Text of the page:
HDL Cholesterol

LDL-Cholesterol

LDL/HDL Ratio

Non HDL Cholesterol

Triglycerides

Triglycerides are a form of fat and a major source of energy for the body. This test measures the amount of triglycerides in the blood. Most triglycerides are found in fat (adipose) tissue, but some triglycerides circulate in the blood to provide fuel for muscles to work. After a person eats, an increased level of triglycerides is found in the blood as the body converts the energy not needed right away into fat. Triglycerides move via the blood from the gut to adipose tissue for storage. In between meals, triglycerides are released from fat tissue to be used as an energy source for the body. Most triglycerides are carried in the blood by lipoproteins called very low density lipoproteins (VLDL). High levels of triglycerides in the blood are associated with an increased risk of developing cardiovascular disease (CVD), although the reason for this is not well understood. Certain factors can contribute to high triglyceride levels and to risk of CVD, including lack of exercise, being overweight, smoking cigarettes, consuming excess alcohol, and medical conditions such as diabetes and kidney disease.

Also known as: Lipoprotein A, Lp (a), Lp(a)

Lipoprotein (A)

Lipoprotein-a, or Lp(a) are molecules made of proteins and fat. They carry cholesterol and similar substances through the blood. A high level of Lp(a) is considered a risk factor for heart disease. High levels of lipoproteins can increase the risk of heart disease. The test is done to check your risk of atherosclerosis, stroke, and heart attack.

Also known as: Ion Mobility, Cardio IQ Lipoprotein Fractionation, Ion Mobility , HDL Subfractions, IDL Subfractions, LDL Subfractions, Lipoprotein Fraction, Lipoprotein Fractionation, Lipoprotein Fractionation Ion Mobility Cardio IQ, Quest Diagnostics has replaced the VAP® Cholesterol Test with Lipoprotein Fractionation, Ion Mobility, Cardio IQ™ test

HDL Large

LDL Medium

LDL Particle Number

LDL Pattern

LDL Peak Size

LDL Small

Also known as: Blood Urea Nitrogen, Blood Urea Nitrogen (BUN), BUN, Urea, Urea Nitrogen, Urea Nitrogen BUN

Urea Nitrogen (Bun)

BUN stands for blood urea nitrogen. Urea nitrogen is what forms when protein breaks down. BUN measures the amount of urea nitrogen in the blood.

Search by Zip Code

Location
Distance

Patient Service Center
1434 W. Elliot Rd. #101
Gilbert, Arizona 85233 Map
Distance 3.90 miles
Phone 480-571-0305
Hours

Mon - Fri: 8 am - 5 pm

Premium Draw Fee: $17

Appointments are required. Please call 480-571-0305 or use this link to schedule an appointment. 


Patient Service Center
1631 E Guadalupe Rd. Suite, 106
Tempe, Arizona 85283 Map
Distance 4.40 miles
Phone 480-495-0007
Hours

Mon - Fri 9:00 am - 5:00 pm
Sat 9:00 am - 1:00 pm

Premium Draw Fee: $20

Appointments are required. Please call 480-495-0007 to schedule an appointment. (Appointment link coming soon/under construction)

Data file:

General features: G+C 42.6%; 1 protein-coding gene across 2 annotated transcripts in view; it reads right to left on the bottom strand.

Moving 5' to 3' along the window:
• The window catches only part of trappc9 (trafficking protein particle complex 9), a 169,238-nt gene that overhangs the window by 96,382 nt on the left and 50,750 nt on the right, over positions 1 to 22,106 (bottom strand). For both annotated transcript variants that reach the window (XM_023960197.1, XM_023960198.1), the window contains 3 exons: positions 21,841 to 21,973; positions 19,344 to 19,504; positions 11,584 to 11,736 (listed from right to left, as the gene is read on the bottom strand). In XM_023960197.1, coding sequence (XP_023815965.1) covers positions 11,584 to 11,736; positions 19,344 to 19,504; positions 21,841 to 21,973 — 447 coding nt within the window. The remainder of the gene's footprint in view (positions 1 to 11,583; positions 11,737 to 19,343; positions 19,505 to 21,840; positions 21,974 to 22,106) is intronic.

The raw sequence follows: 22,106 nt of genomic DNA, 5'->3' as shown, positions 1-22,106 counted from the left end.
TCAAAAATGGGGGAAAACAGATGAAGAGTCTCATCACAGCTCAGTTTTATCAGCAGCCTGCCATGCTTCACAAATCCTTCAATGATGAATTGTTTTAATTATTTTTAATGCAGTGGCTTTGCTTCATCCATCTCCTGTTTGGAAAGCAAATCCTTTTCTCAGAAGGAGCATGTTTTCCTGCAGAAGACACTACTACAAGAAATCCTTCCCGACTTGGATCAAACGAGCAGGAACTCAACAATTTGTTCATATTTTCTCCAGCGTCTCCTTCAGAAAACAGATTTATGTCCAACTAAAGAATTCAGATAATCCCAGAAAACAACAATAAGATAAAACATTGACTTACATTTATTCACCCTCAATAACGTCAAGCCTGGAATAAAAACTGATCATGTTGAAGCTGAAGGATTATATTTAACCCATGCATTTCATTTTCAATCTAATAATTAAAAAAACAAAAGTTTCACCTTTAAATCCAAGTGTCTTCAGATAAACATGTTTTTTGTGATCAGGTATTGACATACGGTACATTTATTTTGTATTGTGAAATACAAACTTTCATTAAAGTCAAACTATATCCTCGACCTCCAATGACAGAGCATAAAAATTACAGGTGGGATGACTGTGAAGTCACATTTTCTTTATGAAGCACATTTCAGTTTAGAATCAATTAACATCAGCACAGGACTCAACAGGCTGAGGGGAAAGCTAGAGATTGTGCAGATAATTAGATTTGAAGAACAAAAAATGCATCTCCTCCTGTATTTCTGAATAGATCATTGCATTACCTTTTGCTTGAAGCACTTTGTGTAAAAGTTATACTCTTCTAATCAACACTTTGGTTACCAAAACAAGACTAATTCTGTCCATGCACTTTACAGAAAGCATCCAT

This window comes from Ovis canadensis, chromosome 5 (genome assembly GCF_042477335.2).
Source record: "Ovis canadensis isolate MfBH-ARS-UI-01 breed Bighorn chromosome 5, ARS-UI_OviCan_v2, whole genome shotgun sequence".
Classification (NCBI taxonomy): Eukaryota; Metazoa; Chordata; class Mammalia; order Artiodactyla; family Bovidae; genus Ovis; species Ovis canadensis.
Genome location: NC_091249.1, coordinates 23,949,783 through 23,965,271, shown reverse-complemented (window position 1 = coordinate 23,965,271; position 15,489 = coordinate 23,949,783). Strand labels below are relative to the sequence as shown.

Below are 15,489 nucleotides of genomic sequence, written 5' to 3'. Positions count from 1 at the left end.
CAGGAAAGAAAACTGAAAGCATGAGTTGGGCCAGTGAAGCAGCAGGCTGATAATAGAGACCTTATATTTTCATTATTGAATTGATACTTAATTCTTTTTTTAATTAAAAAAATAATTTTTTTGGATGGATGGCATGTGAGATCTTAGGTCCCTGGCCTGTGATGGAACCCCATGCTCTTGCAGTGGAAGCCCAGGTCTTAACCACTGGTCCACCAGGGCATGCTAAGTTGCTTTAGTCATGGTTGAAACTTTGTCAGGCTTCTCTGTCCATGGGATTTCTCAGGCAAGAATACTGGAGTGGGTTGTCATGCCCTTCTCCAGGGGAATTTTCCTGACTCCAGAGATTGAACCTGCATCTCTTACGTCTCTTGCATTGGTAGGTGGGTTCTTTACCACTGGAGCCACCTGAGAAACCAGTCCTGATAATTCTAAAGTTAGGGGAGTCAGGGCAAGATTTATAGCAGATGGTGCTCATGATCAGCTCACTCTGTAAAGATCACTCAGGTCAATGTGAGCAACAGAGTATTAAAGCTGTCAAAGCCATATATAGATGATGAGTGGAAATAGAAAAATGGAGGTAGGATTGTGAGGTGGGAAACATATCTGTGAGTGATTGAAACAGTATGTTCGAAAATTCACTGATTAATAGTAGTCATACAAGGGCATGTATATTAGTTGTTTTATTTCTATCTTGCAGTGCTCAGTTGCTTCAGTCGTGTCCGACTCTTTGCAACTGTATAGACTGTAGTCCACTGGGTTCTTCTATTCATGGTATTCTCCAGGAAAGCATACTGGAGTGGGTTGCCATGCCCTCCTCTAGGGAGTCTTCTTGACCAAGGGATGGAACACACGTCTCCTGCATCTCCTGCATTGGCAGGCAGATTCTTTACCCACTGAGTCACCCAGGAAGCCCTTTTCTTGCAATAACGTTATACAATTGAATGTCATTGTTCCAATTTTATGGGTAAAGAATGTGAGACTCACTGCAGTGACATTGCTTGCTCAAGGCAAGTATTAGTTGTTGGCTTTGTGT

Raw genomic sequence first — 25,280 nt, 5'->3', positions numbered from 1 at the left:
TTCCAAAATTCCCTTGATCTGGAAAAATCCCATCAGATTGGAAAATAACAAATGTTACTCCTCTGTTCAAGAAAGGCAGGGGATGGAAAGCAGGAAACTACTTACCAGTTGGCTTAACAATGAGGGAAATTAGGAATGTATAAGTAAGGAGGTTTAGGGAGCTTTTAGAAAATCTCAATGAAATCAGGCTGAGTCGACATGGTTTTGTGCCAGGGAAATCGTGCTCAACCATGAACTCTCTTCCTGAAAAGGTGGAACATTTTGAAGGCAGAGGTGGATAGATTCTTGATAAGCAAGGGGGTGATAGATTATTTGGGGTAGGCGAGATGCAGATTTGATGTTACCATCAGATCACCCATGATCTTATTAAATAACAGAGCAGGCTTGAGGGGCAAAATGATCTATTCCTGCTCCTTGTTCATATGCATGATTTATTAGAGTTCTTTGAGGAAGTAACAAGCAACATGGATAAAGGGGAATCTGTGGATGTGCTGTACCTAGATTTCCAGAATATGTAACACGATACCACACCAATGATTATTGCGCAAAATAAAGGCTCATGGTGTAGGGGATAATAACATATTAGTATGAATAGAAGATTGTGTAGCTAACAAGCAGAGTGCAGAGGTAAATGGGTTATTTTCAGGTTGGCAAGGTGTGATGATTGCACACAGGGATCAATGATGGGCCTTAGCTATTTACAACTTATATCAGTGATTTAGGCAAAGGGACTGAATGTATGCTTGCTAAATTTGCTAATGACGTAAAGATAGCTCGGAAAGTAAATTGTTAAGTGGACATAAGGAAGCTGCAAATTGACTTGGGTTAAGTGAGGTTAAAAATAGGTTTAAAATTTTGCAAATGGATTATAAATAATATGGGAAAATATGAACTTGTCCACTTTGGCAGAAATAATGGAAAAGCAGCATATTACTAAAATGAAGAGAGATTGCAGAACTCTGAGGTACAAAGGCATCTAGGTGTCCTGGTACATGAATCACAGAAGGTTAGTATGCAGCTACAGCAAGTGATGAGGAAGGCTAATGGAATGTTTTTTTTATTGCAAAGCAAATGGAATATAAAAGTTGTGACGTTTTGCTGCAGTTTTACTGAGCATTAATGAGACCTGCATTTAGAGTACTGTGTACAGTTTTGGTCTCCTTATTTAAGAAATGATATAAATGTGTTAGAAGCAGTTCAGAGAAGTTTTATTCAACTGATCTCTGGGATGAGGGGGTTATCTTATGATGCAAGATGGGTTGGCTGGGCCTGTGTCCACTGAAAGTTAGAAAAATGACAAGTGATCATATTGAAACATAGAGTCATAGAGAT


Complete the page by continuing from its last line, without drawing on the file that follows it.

Patient Service Center
Mobile Phlebotomy Services
Tempe, Arizona 85282 Map
Distance 5.70 miles
Phone 480-395-3972
Hours

Mon - Fri: 7 am - 5 pm
Sat: 7 am - 3 pm

Premium Draw Fee: $65

Appointments are required.

Call 480-395-3972 to schedule an appointment. 

Service area: 50-mile radius of the zip code: 85282

We come to you. Simply put, we draw your blood samples from the comfort of your home or office.


Patient Service Center
4653 S. Lakeshore Dr. Suite 1
Tempe, Arizona 85282 Map
Distance 5.70 miles
Phone 480-395-3972
Hours

Mon - Fri: 7 am - 5 pm

Our Tempe Office (you come to us)  Draw Fee: $10

Appointments are required. Please call 480-395-3972 to schedule an appointment in our office.


Patient Service Center
Mobile Phlebotomy Service
Phoenix, Arizona 85044 Map
Distance 6.80 miles
Phone 480-395-3972
Hours

Mon – Fri: 7:00 am – 5:00 pm

Premium Draw Fee: $65

Appointments are required.

Call 480-395-3972 to schedule an appointment.

Service area: 50-mile radius from the zip code 85044.

We come to you. Simply put, we draw your blood samples from the comfort of your home or office.

For an optimal draw, please drink plenty of water


Patient Service Center
1489 South Higley Road Suite 104
Gilbert , Arizona 85296 Map
Distance 7.00 miles
Phone 480-299-0372
Hours

Mon, Wed, Fri:  9:00 am - 5:00 pm

Premium Draw Fee: $20

Appointments are required. Please call 480-299-0372 to schedule an appointment. 


Patient Service Center
Mobile Phlebotomy Service
Mesa, Arizona 85205 Map
Distance 11.90 miles
Phone 480-395-3972
Hours

Mon – Fri: 7:00 am – 5:00 pm

Premium Draw Fee: $65

Appointments are required.

Call 480-395-3972 to schedule an appointment.

Service area: 50-mile radius from the zip code 85205

We come to you. Simply put, we draw your blood samples from the comfort of your home or office. 

For an optimal draw, please drink plenty of water


Patient Service Center
Mobile Phlebotomy Services
Laveen, Arizona 85339 Map
Distance 18.40 miles
Phone 480-395-3972
Hours

Mon – Fri: 7:00 am – 5:00 pm

Premium Draw Fee: $65

Appointments are required.

Call 480-395-3972 to schedule an appointment.

Service area: 50-mile radius from the zip code 85399

We come to you. Simply put, we draw your blood samples from the comfort of your home or office. 

For an optimal draw, please drink plenty of water


Patient Service Center
1415 N Trekell Road Suite 102
Casa Grande, Arizona 85122 Map
Distance 32.10 miles
Phone 520-510-3678
Hours

Mon & Tues: 9:00 am – 4:00 pm
Fri: 9:00 am - 5:00 pm

Premium Draw Fee: $15.00

Appointments are required. Please call 520-510-3678 or use this link to schedule an appointment.

Click Blood Draw to schedule your appointment. Consultation also available!

Cross streets: NW corner of McMurry & Trekell


Patient Service Center
15278 W. Bell Rd #103
Surprise, Arizona 85374 Map
Distance 36.60 miles
Phone 602-432-4055
Hours

Please call to schedule your specimen collection appointment. 602-432-4055


Patient Service Center
42104 N Venture Drive B-122
Anthem, Arizona 85086 Map
Distance 39.40 miles
Phone 623-251-5518
Hours

Mon - Fri: 8:00 am - 4:00 pm

Premium Draw Fee: $10.00

Appointments are required. Please call 623-251-5518 to schedule an appointment.